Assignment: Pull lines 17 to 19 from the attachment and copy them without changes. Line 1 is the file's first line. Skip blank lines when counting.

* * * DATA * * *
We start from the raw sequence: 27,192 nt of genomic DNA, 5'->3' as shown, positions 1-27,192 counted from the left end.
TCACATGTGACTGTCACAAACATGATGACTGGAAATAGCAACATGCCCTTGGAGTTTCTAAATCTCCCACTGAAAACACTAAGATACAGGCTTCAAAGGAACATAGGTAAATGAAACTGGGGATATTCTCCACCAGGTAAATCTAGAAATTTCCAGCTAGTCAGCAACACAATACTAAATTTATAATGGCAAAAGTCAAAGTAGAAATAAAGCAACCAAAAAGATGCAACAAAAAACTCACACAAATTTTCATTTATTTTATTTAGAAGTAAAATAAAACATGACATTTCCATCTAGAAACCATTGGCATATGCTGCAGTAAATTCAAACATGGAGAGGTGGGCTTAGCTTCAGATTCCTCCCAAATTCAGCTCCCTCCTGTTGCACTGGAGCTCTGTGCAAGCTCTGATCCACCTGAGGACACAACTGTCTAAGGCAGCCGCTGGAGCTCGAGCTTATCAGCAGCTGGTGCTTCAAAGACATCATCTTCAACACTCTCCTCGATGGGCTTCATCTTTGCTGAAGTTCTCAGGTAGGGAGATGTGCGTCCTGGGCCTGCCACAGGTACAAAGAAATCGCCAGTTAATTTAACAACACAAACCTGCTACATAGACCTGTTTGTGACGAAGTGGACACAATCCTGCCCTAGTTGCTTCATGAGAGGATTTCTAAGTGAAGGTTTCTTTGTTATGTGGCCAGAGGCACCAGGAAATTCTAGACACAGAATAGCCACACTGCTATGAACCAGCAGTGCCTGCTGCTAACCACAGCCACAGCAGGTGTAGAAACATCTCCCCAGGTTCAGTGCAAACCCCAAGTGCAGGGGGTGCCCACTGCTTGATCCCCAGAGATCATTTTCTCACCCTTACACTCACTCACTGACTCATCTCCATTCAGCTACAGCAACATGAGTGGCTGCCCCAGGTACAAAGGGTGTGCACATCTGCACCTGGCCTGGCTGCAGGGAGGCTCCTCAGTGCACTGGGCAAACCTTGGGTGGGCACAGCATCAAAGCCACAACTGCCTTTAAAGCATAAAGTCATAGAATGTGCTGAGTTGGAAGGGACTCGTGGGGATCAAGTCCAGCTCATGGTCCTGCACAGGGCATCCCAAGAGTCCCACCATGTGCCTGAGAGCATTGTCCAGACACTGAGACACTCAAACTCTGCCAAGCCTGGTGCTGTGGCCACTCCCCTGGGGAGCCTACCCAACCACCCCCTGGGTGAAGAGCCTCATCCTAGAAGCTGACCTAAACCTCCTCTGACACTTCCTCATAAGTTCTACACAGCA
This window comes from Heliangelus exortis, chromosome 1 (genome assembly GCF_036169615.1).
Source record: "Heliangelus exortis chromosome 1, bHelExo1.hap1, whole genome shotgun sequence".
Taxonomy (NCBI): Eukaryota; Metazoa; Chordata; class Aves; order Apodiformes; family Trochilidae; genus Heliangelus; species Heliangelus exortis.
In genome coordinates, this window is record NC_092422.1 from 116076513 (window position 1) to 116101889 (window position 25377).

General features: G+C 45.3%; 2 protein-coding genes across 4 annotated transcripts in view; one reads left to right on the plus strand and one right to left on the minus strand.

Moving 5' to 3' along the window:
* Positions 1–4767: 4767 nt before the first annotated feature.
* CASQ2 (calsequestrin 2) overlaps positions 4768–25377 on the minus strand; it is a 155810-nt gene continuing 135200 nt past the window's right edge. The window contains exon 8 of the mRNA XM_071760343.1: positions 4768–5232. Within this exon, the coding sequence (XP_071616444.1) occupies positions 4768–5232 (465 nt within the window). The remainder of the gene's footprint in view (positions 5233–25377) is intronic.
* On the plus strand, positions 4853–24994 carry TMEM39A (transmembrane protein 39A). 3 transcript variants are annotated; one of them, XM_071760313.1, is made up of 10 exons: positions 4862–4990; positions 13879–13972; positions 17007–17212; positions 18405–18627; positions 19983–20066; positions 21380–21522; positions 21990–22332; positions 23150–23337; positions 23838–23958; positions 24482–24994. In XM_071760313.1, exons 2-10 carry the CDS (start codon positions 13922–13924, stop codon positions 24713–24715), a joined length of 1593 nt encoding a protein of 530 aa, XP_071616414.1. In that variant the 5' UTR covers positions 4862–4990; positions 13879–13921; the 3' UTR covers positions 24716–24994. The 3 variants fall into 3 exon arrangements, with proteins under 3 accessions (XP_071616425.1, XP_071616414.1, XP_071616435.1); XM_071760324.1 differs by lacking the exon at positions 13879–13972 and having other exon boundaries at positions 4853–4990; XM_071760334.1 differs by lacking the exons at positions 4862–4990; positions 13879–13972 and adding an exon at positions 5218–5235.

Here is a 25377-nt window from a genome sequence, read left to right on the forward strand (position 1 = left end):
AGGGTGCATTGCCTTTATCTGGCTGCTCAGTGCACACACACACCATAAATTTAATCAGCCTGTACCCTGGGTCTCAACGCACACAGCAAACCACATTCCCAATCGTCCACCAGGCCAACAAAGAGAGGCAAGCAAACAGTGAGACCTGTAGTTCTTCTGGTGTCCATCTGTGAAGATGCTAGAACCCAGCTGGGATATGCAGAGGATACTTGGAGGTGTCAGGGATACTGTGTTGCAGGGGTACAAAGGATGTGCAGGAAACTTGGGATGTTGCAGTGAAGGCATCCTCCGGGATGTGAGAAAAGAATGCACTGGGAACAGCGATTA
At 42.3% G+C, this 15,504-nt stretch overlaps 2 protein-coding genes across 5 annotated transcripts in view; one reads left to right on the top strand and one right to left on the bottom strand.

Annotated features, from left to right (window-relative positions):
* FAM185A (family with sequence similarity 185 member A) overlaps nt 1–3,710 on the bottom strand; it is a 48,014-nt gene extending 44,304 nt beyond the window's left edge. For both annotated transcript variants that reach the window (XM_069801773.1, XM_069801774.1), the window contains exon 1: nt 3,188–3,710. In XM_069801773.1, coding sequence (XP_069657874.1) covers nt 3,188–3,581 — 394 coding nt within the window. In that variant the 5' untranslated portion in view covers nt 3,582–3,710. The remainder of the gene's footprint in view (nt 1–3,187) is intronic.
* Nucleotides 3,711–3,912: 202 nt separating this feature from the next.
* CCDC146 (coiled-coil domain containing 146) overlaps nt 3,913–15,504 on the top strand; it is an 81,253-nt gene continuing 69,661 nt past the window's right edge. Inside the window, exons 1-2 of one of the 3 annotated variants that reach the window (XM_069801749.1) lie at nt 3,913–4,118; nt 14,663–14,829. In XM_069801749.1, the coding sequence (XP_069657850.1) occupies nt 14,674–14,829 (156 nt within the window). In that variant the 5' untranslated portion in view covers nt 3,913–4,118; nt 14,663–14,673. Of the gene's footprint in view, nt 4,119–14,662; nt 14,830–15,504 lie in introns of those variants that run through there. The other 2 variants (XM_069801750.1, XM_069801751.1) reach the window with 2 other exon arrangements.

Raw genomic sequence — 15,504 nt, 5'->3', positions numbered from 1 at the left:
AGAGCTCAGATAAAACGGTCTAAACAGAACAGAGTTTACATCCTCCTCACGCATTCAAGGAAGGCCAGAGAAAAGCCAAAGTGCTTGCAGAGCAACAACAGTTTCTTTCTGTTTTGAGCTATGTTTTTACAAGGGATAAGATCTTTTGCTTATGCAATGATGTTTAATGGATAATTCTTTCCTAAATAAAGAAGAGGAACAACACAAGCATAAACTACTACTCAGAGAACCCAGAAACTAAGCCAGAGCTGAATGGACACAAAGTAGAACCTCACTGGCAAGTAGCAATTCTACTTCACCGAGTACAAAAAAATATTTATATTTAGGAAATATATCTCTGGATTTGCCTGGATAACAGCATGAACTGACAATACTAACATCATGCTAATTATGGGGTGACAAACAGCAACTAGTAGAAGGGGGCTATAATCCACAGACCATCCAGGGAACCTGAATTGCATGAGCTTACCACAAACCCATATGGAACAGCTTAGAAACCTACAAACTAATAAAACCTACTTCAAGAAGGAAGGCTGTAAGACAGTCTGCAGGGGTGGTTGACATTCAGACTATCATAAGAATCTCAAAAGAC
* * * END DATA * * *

* Nucleotides 3,711–3,912: 202 nt separating this feature from the next.
* CCDC146 (coiled-coil domain containing 146) overlaps nt 3,913–15,504 on the top strand; it is an 81,253-nt gene continuing 69,661 nt past the window's right edge. Inside the window, exons 1-2 of one of the 3 annotated variants that reach the window (XM_069801749.1) lie at nt 3,913–4,118; nt 14,663–14,829. In XM_069801749.1, the coding sequence (XP_069657850.1) occupies nt 14,674–14,829 (156 nt within the window). In that variant the 5' untranslated portion in view covers nt 3,913–4,118; nt 14,663–14,673. Of the gene's footprint in view, nt 4,119–14,662; nt 14,830–15,504 lie in introns of those variants that run through there. The other 2 variants (XM_069801750.1, XM_069801751.1) reach the window with 2 other exon arrangements.

Raw genomic sequence — 15,504 nt, 5'->3', positions numbered from 1 at the left: